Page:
It is important then to build the enabling foundation for analytics by improving processes and tools which can improve existing analytics and prepare for future analytics initiatives. Some examples of how process or tool improvements can enable analytics resulting in benefits to the utility or customer are shown below.

Figure 2. Examples of value from process or tool improvements


Building the foundation

The proliferation of data is often viewed as one of the greatest opportunities for utilities, but some might say that opportunity also presents one of the greatest challenges– harnessing data to create value (e.g., greater return on capital, fewer/shorter outages, fewer safety incidents). The foundation for asset analytics starts with the strategy. The asset analytics strategy should address both the use case prioritization – including the business case for and road map to achieve a use case – and the processes and tools needed to enable analytics value across use cases.

Not all utility assets are created equal or warrant the same amount of attention. A one-size-fits-all approach to utility asset management is not feasible. Across different asset classes, variations in maintenance requirements, monitoring capabilities, failure modes and regulatory directives may drive differences in strategy.

Also, within asset classes, the geography, grid location, environmental conditions, vendor, age, material, and other factors will drive differences in probability of failure and impact of failure. Therefore, utilities should tailor approaches and prioritize asset classes where the most business value can be realized.

Determining which assets to focus on is typically a function of the utility’s ability to collect consistent and relevant asset information while also considering the criticality of the asset to maintain vital utility operations. Despite relatively high criticality and benefits of using predictive methods, the level of effort to implement (including data collection, integration, and analysis) can sometimes outweigh the benefits.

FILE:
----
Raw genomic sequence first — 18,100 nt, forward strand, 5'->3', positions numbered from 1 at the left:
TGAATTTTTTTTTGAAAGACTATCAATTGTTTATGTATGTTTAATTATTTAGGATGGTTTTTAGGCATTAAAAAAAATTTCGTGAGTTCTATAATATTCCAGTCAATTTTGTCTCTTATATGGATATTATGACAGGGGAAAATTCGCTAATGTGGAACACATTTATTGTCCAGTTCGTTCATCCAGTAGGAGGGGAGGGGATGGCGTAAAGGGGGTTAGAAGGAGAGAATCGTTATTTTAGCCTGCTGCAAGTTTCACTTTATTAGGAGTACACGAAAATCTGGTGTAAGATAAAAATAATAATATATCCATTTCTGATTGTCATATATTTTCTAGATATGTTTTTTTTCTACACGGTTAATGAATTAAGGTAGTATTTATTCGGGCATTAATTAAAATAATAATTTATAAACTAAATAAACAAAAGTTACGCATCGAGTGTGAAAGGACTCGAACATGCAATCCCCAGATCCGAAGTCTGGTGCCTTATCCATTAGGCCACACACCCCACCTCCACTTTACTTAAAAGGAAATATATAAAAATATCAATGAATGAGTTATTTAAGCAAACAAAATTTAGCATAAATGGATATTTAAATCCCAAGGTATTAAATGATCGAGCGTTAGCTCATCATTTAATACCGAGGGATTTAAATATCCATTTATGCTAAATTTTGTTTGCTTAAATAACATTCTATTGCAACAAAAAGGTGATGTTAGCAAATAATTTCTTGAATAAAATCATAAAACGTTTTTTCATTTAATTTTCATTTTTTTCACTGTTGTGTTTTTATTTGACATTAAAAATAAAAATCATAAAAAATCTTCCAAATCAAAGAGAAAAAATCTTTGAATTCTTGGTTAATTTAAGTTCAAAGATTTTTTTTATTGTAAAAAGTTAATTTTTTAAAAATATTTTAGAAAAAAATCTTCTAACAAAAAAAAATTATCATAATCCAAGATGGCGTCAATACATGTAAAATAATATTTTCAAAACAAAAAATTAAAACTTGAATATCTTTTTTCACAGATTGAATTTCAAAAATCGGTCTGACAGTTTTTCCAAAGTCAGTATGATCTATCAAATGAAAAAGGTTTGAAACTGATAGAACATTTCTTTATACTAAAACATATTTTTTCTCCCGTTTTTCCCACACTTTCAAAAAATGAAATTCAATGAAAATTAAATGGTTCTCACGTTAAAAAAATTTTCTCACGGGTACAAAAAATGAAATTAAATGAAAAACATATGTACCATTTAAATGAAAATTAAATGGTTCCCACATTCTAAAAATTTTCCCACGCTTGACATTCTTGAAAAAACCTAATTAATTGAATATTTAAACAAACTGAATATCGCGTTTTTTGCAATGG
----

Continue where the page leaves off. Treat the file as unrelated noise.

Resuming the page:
For example, distribution transformers, substation assets, and distribution automation assets are typically considered to have a high potential for predictive analytics due to the ability to leverage real-time information and data feeds from AMI/SCADA. Additional predictive analytics can be explored for other assets such as poles, conductors, non-distribution automation switchgear and others, but they typically require more effort collect and manage data.

After the value from analytics for an asset class is identified, the utility can define what characterizes good and poor health for that asset. Then, as described in the distribution transformer example above, the utility can work with SMEs to inventory the available data associated with that asset class – e.g., EAM data, real-time data, maintenance inspection reports – that can be leveraged to build a failure model for that asset. This inventory of data can help to estimate the level of effort to implement a specific use case.

Business case analysis is an effective way to align analytics use case efforts and/or determine whether it makes sense to build or buy a solution. But the journey doesn’t end there. Look for Part 2 in the following issue, where we’ll discuss process and tool challenges, data acquisition, data governance, and organizational alignment.


This is the first part of a two-part series. Read part two here.


Eric Anderson, Senior Manager, West Monroe

Kevin Hade, Manager, West Monroe

Kojo Sefah, Senior Consultant, West Monroe